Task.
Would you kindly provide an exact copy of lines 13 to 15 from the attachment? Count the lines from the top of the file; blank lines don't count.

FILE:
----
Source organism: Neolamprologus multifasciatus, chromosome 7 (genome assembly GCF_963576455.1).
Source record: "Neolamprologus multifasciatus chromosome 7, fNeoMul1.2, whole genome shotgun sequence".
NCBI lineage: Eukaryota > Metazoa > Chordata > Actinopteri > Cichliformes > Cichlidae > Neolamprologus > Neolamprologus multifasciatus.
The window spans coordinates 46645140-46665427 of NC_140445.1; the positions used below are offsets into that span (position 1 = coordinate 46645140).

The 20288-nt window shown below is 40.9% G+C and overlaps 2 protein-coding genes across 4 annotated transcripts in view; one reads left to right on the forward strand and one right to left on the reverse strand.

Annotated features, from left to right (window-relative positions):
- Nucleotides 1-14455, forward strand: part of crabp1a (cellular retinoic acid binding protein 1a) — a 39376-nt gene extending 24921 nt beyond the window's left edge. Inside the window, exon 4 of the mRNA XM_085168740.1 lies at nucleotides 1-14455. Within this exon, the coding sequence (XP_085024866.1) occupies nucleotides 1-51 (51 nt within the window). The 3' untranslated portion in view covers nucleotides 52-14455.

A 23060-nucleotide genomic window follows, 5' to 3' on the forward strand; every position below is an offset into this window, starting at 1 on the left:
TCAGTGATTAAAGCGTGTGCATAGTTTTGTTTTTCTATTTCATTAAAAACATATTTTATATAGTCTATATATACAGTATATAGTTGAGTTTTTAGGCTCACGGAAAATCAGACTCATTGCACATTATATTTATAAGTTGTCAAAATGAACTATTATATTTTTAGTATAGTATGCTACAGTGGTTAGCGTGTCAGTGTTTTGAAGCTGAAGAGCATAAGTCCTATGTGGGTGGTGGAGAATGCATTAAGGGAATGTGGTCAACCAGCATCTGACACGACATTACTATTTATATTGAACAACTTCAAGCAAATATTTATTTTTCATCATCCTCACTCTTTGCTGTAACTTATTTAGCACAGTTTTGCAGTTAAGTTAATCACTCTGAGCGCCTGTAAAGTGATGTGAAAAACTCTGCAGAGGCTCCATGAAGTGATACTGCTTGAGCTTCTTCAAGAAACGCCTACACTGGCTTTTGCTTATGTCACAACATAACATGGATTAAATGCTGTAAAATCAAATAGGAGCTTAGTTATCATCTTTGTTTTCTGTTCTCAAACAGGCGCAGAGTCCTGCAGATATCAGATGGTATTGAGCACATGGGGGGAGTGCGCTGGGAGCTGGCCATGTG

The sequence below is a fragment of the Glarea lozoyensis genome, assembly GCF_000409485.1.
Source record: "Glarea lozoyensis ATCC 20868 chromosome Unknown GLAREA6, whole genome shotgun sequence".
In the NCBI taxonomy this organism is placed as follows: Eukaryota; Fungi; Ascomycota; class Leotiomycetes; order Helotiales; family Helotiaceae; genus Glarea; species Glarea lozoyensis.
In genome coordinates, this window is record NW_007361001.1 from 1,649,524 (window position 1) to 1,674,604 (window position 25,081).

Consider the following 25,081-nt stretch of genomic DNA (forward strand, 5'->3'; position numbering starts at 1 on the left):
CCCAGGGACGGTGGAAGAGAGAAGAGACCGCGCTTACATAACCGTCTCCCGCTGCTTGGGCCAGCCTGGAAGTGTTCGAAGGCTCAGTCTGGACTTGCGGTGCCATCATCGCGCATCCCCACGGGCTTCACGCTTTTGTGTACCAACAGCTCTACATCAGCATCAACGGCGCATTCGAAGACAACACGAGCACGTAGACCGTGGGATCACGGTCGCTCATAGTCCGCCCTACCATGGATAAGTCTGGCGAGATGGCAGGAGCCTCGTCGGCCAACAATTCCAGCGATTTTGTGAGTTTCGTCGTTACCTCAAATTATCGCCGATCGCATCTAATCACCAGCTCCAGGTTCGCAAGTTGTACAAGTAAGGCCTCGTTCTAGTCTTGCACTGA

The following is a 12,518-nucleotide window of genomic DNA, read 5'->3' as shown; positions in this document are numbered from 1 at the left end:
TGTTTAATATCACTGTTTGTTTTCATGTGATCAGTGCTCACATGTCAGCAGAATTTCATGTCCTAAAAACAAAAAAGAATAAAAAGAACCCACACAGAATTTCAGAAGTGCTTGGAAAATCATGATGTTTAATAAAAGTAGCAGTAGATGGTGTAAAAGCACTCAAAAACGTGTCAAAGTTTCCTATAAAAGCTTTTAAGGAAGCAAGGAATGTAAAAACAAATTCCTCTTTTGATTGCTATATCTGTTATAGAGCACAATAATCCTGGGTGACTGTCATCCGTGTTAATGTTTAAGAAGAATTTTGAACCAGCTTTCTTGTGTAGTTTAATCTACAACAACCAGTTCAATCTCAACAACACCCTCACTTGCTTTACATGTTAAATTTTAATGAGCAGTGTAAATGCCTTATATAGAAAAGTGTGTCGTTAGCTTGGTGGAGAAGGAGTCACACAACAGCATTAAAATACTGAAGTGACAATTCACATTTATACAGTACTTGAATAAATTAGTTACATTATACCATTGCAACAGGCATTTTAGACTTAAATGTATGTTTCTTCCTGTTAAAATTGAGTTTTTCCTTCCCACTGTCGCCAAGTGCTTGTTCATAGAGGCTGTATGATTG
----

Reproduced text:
In genome coordinates, this window is record NW_007361001.1 from 1,649,524 (window position 1) to 1,674,604 (window position 25,081).

Consider the following 25,081-nt stretch of genomic DNA (forward strand, 5'->3'; position numbering starts at 1 on the left):
CCCAGGGACGGTGGAAGAGAGAAGAGACCGCGCTTACATAACCGTCTCCCGCTGCTTGGGCCAGCCTGGAAGTGTTCGAAGGCTCAGTCTGGACTTGCGGTGCCATCATCGCGCATCCCCACGGGCTTCACGCTTTTGTGTACCAACAGCTCTACATCAGCATCAACGGCGCATTCGAAGACAACACGAGCACGTAGACCGTGGGATCACGGTCGCTCATAGTCCGCCCTACCATGGATAAGTCTGGCGAGATGGCAGGAGCCTCGTCGGCCAACAATTCCAGCGATTTTGTGAGTTTCGTCGTTACCTCAAATTATCGCCGATCGCATCTAATCACCAGCTCCAGGTTCGCAAGTTGTACAAGTAAGGCCTCGTTCTAGTCTTGCACTGA